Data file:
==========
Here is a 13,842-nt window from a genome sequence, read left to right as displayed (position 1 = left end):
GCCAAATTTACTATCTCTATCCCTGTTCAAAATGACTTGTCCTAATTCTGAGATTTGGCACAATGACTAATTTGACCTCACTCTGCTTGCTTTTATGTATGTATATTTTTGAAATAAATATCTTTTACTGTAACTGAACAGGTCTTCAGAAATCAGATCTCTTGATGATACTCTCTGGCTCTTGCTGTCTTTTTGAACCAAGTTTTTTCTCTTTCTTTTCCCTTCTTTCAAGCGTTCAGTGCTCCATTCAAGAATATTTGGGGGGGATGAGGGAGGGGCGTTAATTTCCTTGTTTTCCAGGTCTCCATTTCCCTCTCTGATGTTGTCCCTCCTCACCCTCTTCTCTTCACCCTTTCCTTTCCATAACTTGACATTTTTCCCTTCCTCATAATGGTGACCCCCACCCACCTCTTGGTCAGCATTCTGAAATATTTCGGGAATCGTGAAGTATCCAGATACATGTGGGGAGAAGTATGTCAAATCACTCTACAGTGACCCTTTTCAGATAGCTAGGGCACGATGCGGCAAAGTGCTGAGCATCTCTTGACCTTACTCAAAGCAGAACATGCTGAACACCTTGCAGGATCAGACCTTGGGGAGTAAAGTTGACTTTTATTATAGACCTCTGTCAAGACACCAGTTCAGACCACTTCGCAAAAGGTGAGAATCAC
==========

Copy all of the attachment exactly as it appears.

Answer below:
Here is a 13,842-nt window from a genome sequence, read left to right as displayed (position 1 = left end):
GCCAAATTTACTATCTCTATCCCTGTTCAAAATGACTTGTCCTAATTCTGAGATTTGGCACAATGACTAATTTGACCTCACTCTGCTTGCTTTTATGTATGTATATTTTTGAAATAAATATCTTTTACTGTAACTGAACAGGTCTTCAGAAATCAGATCTCTTGATGATACTCTCTGGCTCTTGCTGTCTTTTTGAACCAAGTTTTTTCTCTTTCTTTTCCCTTCTTTCAAGCGTTCAGTGCTCCATTCAAGAATATTTGGGGGGGATGAGGGAGGGGCGTTAATTTCCTTGTTTTCCAGGTCTCCATTTCCCTCTCTGATGTTGTCCCTCCTCACCCTCTTCTCTTCACCCTTTCCTTTCCATAACTTGACATTTTTCCCTTCCTCATAATGGTGACCCCCACCCACCTCTTGGTCAGCATTCTGAAATATTTCGGGAATCGTGAAGTATCCAGATACATGTGGGGAGAAGTATGTCAAATCACTCTACAGTGACCCTTTTCAGATAGCTAGGGCACGATGCGGCAAAGTGCTGAGCATCTCTTGACCTTACTCAAAGCAGAACATGCTGAACACCTTGCAGGATCAGACCTTGGGGAGTAAAGTTGACTTTTATTATAGACCTCTGTCAAGACACCAGTTCAGACCACTTCGCAAAAGGTGAGAATCAC